Princess, frequent cruisers, driving on the left

Dear Reader, in my August ’06 column I replied to Daniel Crough, who had shared a letter he wrote to Princess Cruises suggesting that they change their frequent-cruiser program to recognize not only the number of cruises a person takes but each cruise’s length as well. For example, he felt that two 14-day cruises ought to be more valuable to Princess than three 7-day cruises.

I’m happy to say that, perhaps because of Dan’s letter, Princess has announced that their “Captain’s Circle loyalty program has broken new ground, becoming the only such program of a major cruise line to qualify members either by the number of cruises completed or the total number of days sailed.”

Jan Swartz, Princess’ senior vice-president of customer service and sales, said, “Many of our passengers prefer to sail on our longer exotic cruises. We listened to their feedback, and are now pleased to offer them a way to earn increased Circle benefits by virtue of the many days they cruise with us.”


Dear Steve, our favorite mode of travel is rental car, so we can stop and go as we like. We have so far avoided destinations where driving is on the left-hand side of the road, and we feel we have missed out. Can you tell us whether driving on the left is really as stressful as we are imagining it to be? — Nancy Tan, Fresno, CA


Dear Nancy, I grew up near Fresno, so I know your town well. It was home to the famous writer William Saroyan, is known for raisins and is a gateway to Yosemite National Park. Your airport’s official 3-letter code is “FAT,” standing for Fresno Air Terminal. When first memorizing airport codes, I found this an easy one.

Sixty-four countries, nearly a third of the world’s total, require driving on the left-hand side, including the U.S. Virgin Islands. Among these are most of Britain’s former colonies, such notable countries as Australia, New Zealand, India, Ireland, Kenya and South Africa, plus others such as Thailand, Indonesia and Japan.

I once read how the scientist George Stratton tried an experiment in the 1890s in which he equipped himself with special glasses that made everything look upside-down. His brain eventually was able to adapt and correct his vision to where things appeared normal, but when the glasses were removed it took his brain some time to readapt. Trying it again and again, he found that his brain could adapt faster and faster each time the glasses were put on or taken off. However, he reported that, even when corrected, his inverted environment never really felt normal.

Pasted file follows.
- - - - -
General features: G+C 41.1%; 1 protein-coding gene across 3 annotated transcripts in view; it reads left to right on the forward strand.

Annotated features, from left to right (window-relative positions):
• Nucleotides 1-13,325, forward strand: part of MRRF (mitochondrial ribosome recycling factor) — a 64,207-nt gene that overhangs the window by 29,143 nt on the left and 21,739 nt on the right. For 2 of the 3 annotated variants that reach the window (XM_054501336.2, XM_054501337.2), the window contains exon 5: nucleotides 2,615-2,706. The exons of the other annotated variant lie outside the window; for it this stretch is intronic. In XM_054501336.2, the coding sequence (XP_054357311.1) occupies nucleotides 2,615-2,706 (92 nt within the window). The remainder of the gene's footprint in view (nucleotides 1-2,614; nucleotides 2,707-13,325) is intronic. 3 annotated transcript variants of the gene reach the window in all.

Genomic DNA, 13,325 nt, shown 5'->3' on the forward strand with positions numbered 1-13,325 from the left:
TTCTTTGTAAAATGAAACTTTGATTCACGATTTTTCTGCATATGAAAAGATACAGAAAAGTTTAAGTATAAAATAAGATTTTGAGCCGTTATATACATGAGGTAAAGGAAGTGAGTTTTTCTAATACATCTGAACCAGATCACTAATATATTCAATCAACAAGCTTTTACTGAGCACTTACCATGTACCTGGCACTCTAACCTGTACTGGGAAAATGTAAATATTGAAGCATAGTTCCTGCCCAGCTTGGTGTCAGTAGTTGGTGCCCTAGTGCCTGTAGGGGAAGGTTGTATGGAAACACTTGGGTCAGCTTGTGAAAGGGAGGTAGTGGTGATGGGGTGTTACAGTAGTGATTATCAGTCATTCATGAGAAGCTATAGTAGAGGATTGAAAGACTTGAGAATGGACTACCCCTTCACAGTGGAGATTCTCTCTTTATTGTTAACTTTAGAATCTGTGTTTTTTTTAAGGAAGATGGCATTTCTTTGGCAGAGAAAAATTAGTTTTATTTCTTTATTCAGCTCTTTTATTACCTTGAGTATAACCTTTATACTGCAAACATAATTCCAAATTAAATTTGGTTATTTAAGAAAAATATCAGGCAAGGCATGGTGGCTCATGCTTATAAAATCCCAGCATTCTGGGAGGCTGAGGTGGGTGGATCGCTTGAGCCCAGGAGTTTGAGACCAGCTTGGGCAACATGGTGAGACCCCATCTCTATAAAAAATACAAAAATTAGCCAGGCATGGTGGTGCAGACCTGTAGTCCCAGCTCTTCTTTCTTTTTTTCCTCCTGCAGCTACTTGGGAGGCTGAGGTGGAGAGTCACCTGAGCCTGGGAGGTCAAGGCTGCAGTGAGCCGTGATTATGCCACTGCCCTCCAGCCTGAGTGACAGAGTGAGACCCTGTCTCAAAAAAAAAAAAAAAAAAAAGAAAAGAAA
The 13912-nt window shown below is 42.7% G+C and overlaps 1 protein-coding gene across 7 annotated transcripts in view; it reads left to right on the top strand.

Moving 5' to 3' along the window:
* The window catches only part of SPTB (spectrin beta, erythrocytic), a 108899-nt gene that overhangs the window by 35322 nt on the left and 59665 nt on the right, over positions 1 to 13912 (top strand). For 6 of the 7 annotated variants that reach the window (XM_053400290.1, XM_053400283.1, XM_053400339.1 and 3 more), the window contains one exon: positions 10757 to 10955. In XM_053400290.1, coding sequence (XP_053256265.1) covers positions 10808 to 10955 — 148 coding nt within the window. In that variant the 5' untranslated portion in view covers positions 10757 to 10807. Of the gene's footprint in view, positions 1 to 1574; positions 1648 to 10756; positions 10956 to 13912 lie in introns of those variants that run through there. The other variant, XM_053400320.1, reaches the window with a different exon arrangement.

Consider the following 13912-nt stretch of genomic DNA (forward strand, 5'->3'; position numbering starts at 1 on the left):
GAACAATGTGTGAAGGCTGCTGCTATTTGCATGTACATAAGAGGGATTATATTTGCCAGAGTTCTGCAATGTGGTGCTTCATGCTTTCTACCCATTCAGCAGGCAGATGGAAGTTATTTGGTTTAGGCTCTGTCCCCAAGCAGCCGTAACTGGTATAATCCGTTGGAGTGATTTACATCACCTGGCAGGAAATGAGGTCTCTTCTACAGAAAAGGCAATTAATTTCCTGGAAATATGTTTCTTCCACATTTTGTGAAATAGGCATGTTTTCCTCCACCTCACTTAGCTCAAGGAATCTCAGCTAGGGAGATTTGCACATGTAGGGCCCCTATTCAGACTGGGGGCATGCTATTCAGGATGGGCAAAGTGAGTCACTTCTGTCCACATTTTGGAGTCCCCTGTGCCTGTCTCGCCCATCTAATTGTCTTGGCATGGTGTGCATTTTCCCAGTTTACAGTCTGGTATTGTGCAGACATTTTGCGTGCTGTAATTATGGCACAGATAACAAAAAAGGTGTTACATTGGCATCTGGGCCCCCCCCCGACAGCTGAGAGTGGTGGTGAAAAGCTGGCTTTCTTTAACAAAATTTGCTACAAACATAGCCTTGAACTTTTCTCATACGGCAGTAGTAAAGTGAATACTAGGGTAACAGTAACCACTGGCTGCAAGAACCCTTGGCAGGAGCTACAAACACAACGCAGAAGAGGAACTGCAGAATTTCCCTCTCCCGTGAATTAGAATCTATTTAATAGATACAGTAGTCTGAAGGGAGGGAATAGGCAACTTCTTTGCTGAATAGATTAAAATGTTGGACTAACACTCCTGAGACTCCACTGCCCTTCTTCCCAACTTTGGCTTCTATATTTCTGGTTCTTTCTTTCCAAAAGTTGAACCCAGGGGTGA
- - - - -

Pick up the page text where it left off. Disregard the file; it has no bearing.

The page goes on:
Similarly, I find it always takes me some time to adapt to left-hand-side driving, and then when I come home I’ve got to readapt. If I travel back and forth too quickly, my brain gets confused and I have to keep reminding myself where I am.

When I was 24, I rented a car in London with the intent of driving north to Chester. Despite having a map and trying to follow directions, I found it impossible to go in that direction and instead kept going south, whether I wanted to or not. I was like a person who had been spun around, then asked to run in a straight line. I kept veering left.

On my second day I managed to go west. On my third day I finally got my bearings and was able to head north so that I finally reached my destination in four days. I was fine after that. A few days later I was amazed to be able to drive back to London within hours.

Now that I’m much older, I tend to adapt faster but have different problems. Specifically, roads are more crowded than they were 40 years ago and a person’s driving skills tend to decline as they age, so I don’t like having to drive myself as much as I used to.

On my last trip in one of those left-handed countries, I was driving through a small town with narrow streets when I encountered a truck parked half in the roadway on my side. The cars in front of me simply went around it, but cars coming in my direction weren’t giving way, so I was forced to squeeze in between the truck and them, but when I passed I misjudged the width of my car (the driving wheel was on the right side) and clipped my rearview mirror against the truck. Wham! $1,000 worth of damage.

So to answer your question, yes, it is stressful, at least to me, but after the first few days it’s not too bad.

Here’s a tip to keep your stress down. When you rent a car in the U.S., you will automatically get a car with an automatic shift, but in Europe, where gas is more expensive, you usually get a stick shift. Ask for an automatic when booking. Automatics are more expensive, but in my mind they’re well worth the added cost of not having to also learn to shift with your left hand.